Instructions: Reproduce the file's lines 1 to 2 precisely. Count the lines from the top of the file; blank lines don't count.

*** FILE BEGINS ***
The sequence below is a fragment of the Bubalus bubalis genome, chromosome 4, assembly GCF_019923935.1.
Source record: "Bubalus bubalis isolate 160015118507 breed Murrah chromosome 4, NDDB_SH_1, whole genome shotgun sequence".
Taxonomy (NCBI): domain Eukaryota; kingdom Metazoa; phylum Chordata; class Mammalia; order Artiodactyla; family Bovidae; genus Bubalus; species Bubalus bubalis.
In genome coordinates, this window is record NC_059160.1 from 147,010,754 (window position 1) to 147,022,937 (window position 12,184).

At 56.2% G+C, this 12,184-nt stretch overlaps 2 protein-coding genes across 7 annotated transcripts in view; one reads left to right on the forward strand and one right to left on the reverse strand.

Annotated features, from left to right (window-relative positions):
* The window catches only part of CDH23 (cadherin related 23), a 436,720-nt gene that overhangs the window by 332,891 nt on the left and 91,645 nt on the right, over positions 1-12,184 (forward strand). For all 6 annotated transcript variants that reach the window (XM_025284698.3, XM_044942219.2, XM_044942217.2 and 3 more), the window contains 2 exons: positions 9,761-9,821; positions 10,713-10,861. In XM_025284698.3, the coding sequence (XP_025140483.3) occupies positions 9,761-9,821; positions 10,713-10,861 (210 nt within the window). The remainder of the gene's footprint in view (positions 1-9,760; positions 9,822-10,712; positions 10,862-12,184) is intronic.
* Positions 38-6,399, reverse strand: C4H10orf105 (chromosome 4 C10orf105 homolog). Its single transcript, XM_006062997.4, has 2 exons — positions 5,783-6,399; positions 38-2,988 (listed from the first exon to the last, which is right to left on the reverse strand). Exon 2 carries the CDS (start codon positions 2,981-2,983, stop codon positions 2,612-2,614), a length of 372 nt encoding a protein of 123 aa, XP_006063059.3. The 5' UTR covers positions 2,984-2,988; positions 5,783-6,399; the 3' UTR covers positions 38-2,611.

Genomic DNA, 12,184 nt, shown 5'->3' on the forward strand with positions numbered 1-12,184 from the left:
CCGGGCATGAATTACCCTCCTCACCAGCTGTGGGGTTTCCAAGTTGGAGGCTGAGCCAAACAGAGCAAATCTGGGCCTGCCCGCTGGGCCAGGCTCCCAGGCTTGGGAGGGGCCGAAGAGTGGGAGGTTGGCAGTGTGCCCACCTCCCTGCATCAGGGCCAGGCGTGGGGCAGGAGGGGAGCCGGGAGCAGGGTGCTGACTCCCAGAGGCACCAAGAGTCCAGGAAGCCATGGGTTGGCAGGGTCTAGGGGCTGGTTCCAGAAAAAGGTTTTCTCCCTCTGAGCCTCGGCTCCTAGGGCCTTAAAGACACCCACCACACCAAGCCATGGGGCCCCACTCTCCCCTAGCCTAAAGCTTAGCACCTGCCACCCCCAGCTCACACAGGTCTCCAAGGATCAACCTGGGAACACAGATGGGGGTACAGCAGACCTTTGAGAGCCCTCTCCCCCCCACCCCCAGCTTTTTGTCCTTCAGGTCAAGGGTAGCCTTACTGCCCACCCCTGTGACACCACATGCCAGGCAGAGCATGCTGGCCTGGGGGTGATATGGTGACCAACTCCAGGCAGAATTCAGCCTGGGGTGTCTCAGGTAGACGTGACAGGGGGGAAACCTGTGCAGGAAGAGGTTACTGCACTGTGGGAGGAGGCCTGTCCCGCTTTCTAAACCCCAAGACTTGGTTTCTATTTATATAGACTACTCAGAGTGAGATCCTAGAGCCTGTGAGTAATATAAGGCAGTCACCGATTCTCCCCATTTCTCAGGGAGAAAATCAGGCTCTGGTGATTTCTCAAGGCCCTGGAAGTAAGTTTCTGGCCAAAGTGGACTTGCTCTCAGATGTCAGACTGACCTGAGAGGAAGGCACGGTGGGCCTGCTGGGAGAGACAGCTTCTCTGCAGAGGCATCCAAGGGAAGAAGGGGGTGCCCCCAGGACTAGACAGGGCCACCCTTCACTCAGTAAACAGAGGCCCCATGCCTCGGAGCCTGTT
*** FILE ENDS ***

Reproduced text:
The sequence below is a fragment of the Bubalus bubalis genome, chromosome 4, assembly GCF_019923935.1.
Source record: "Bubalus bubalis isolate 160015118507 breed Murrah chromosome 4, NDDB_SH_1, whole genome shotgun sequence".